Message to the Antarctic community regarding COVID measures
November 12, 2022
Dear Antarctic Sciences Community,
As many of you are aware, McMurdo Station experienced an increase in COVID-19 cases between October 15 and November 4. To date, all cases but one have been mild, suggesting that our elevated standards for PQ (physical qualifications needed to deploy), and our vaccination requirements, are effective.
The safety and health of our deployed and deploying population is our highest priority, which is why we are instituting a two-week pause in travel from Christchurch to McMurdo. We anticipate this temporary pause will lower transmission rates by not introducing new individuals to the station and greatly decrease the likelihood of transferring positive individuals to the Deep Field and South Pole. It also allows NSF to consider and implement additional mitigation strategies, including increased testing, more stringent masking requirements, and the creation of additional isolation spaces for COVID-positive persons, as needed.
While our goal is to allow science to go forward, this goal cannot supersede our responsibility to keep our population safe. We recognize that the preventive measures taken over the last few seasons resulted in severe limitations of scientific work, which felt frustrating. Our pause and ongoing efforts intend to strike a balance between safety, health, and the progress of science. Adherence to the mitigation tactics is the fastest way to get back to the research at hand.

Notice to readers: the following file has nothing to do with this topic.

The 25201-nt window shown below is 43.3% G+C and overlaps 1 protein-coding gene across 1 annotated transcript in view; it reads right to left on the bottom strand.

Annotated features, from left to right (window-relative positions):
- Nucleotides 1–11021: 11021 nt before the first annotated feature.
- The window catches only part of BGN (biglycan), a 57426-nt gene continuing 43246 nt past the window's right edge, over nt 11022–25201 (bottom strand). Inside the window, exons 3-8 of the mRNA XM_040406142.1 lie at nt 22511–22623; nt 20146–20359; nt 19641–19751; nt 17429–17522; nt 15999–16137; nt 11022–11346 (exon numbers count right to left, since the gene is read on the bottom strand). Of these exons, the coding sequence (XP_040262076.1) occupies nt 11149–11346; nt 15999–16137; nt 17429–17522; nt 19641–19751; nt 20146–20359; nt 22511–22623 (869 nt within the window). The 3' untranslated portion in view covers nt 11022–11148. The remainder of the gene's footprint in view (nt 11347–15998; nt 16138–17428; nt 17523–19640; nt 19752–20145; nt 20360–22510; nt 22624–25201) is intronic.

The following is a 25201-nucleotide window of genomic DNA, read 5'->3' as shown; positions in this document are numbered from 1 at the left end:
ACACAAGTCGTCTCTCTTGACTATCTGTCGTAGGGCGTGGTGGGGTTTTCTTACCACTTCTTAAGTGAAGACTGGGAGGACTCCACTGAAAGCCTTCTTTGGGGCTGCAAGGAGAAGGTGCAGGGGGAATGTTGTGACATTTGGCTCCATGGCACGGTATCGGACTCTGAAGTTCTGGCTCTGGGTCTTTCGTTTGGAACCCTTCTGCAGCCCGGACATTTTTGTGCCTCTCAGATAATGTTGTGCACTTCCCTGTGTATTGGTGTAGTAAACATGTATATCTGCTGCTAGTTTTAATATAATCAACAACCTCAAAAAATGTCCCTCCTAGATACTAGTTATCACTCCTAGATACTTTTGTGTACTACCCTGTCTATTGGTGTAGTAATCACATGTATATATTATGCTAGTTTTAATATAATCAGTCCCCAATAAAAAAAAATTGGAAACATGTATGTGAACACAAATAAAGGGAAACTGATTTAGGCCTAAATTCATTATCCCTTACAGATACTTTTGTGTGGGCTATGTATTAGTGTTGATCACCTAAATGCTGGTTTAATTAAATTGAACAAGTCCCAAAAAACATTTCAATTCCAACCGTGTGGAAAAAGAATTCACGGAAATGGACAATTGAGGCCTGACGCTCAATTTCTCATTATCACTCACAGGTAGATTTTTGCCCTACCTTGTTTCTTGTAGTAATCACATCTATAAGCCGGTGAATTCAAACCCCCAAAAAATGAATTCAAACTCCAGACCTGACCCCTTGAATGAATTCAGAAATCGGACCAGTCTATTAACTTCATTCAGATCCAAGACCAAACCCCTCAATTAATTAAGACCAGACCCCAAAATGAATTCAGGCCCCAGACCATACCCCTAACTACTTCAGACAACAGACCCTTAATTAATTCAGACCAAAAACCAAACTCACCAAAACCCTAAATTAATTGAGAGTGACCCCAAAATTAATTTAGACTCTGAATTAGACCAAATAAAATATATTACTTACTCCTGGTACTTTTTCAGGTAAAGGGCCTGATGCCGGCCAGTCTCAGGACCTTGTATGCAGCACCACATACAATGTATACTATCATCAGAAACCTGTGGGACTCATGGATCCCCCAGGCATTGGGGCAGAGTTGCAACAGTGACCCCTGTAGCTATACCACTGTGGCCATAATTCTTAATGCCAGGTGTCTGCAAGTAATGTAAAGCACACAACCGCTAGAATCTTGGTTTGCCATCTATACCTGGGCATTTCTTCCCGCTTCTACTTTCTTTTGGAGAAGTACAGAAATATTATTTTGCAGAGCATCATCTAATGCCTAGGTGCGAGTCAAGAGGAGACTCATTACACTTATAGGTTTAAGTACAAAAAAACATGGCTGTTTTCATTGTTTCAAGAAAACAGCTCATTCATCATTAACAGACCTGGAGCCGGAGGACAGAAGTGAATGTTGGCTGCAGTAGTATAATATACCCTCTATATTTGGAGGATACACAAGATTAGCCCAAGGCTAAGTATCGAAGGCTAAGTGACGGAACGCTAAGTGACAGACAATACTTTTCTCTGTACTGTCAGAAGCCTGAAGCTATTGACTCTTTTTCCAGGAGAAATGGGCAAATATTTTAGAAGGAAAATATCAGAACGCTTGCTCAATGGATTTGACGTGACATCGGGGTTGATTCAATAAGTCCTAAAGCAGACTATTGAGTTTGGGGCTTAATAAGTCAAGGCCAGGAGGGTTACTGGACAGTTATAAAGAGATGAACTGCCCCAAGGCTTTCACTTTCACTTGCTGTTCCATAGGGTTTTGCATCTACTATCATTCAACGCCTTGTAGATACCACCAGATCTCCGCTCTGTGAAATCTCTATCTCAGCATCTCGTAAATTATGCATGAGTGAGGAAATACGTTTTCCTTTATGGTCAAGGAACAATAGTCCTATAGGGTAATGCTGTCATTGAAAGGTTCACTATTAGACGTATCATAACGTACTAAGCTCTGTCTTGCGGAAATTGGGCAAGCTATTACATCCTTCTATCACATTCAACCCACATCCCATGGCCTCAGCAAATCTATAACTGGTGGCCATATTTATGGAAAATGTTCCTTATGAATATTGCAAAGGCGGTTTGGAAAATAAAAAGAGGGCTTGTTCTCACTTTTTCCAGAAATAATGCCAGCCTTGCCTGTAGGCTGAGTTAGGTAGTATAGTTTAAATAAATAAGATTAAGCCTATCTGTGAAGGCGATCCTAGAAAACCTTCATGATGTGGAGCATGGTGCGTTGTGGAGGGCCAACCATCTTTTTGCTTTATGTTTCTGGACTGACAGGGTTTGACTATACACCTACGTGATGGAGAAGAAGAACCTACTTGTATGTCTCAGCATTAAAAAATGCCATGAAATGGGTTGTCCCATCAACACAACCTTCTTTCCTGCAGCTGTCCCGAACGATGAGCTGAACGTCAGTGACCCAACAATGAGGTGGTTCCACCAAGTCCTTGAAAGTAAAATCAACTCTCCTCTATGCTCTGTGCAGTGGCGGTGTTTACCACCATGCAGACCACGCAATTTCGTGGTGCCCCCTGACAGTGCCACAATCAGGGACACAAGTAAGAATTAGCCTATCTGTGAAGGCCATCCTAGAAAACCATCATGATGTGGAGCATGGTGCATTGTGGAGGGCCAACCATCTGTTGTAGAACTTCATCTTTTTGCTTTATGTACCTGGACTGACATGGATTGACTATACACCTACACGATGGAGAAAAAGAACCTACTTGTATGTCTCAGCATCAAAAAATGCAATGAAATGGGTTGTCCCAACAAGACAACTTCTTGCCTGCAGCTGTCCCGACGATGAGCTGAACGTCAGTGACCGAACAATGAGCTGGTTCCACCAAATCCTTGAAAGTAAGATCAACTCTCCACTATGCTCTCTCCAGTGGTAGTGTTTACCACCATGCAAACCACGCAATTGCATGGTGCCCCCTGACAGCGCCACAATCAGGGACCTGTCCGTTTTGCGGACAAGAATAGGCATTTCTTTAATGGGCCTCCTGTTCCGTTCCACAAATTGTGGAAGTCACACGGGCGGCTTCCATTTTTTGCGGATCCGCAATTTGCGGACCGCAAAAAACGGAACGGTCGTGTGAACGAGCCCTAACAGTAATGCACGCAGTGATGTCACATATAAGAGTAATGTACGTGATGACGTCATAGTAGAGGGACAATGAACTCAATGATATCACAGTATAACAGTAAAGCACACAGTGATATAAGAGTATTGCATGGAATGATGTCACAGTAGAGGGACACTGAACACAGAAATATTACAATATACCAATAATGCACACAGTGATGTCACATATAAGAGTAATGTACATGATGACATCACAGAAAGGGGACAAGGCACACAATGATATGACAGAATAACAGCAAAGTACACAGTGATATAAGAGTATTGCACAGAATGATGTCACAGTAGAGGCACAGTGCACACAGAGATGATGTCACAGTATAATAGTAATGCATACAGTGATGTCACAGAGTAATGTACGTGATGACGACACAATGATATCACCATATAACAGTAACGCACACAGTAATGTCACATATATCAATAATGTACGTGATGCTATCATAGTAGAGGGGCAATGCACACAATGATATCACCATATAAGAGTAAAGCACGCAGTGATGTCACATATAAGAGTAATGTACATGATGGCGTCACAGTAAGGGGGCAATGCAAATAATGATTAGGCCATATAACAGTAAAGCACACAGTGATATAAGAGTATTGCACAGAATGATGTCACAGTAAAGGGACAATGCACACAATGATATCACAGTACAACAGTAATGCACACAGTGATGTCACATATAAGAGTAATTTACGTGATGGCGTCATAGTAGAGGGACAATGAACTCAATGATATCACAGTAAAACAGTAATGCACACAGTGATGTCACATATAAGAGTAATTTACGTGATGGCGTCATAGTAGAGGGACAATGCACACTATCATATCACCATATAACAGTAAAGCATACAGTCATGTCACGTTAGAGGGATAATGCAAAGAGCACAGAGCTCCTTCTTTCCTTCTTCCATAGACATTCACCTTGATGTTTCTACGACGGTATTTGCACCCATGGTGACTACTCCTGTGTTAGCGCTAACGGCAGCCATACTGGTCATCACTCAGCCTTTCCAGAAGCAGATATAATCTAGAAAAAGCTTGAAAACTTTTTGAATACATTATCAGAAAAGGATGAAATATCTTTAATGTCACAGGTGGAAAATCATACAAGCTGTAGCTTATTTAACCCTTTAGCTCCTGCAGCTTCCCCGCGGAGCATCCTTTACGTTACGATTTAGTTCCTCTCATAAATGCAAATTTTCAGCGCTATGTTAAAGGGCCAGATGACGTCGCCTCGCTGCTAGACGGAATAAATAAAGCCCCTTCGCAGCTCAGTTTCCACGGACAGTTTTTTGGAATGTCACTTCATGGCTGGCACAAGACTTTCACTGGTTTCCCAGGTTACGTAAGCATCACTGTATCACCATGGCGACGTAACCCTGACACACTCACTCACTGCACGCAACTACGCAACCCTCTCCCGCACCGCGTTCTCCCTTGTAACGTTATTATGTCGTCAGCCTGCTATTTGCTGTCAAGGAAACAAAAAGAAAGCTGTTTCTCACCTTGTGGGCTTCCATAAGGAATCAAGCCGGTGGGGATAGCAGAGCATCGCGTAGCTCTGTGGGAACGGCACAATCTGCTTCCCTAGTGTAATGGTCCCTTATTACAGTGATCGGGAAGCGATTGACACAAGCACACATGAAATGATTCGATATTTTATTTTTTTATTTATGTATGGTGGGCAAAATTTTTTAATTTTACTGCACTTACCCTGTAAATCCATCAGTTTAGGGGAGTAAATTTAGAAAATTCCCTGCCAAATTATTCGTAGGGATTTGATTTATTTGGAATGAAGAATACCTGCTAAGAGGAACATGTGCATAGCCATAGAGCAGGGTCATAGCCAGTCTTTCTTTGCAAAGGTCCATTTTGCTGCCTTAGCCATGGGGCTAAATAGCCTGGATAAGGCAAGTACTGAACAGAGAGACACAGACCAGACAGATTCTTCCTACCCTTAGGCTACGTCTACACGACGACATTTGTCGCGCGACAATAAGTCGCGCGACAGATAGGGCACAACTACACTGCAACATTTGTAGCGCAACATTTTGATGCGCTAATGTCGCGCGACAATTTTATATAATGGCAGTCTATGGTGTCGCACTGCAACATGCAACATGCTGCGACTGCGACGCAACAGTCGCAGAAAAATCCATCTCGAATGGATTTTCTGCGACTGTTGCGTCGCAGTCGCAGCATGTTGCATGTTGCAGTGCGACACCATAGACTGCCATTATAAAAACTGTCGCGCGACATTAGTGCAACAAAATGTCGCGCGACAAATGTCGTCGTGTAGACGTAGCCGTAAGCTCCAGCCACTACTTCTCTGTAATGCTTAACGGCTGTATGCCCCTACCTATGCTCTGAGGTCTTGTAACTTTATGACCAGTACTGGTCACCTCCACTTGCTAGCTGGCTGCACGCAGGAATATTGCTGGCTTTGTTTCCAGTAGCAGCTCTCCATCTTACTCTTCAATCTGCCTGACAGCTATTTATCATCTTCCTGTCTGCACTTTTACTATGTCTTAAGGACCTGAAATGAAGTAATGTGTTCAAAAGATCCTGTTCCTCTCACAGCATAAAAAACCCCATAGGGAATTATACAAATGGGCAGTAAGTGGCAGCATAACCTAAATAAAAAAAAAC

When we see a decrease in cases, we can consider resuming normal operations and science activities with the additional mitigation measures. Our containment plan will include a thoughtful “safety and health first” focus while fulfilling our overall science mission to the greatest extent possible for this and future seasons.
For regular updates on COVID in Antarctica, please consult the NSF Coronavirus Information Page.
Director, NSF Office of Polar Programs
The U.S. National Science Foundation propels the nation forward by advancing fundamental research in all fields of science and engineering. NSF supports research and people by providing facilities, instruments and funding to support their ingenuity and sustain the U.S. as a global leader in research and innovation. With a fiscal year 2023 budget of $9.5 billion, NSF funds reach all 50 states through grants to nearly 2,000 colleges, universities and institutions. Each year, NSF receives more than 40,000 competitive proposals and makes about 11,000 new awards. Those awards include support for cooperative research with industry, Arctic and Antarctic research and operations, and U.S. participation in international scientific efforts.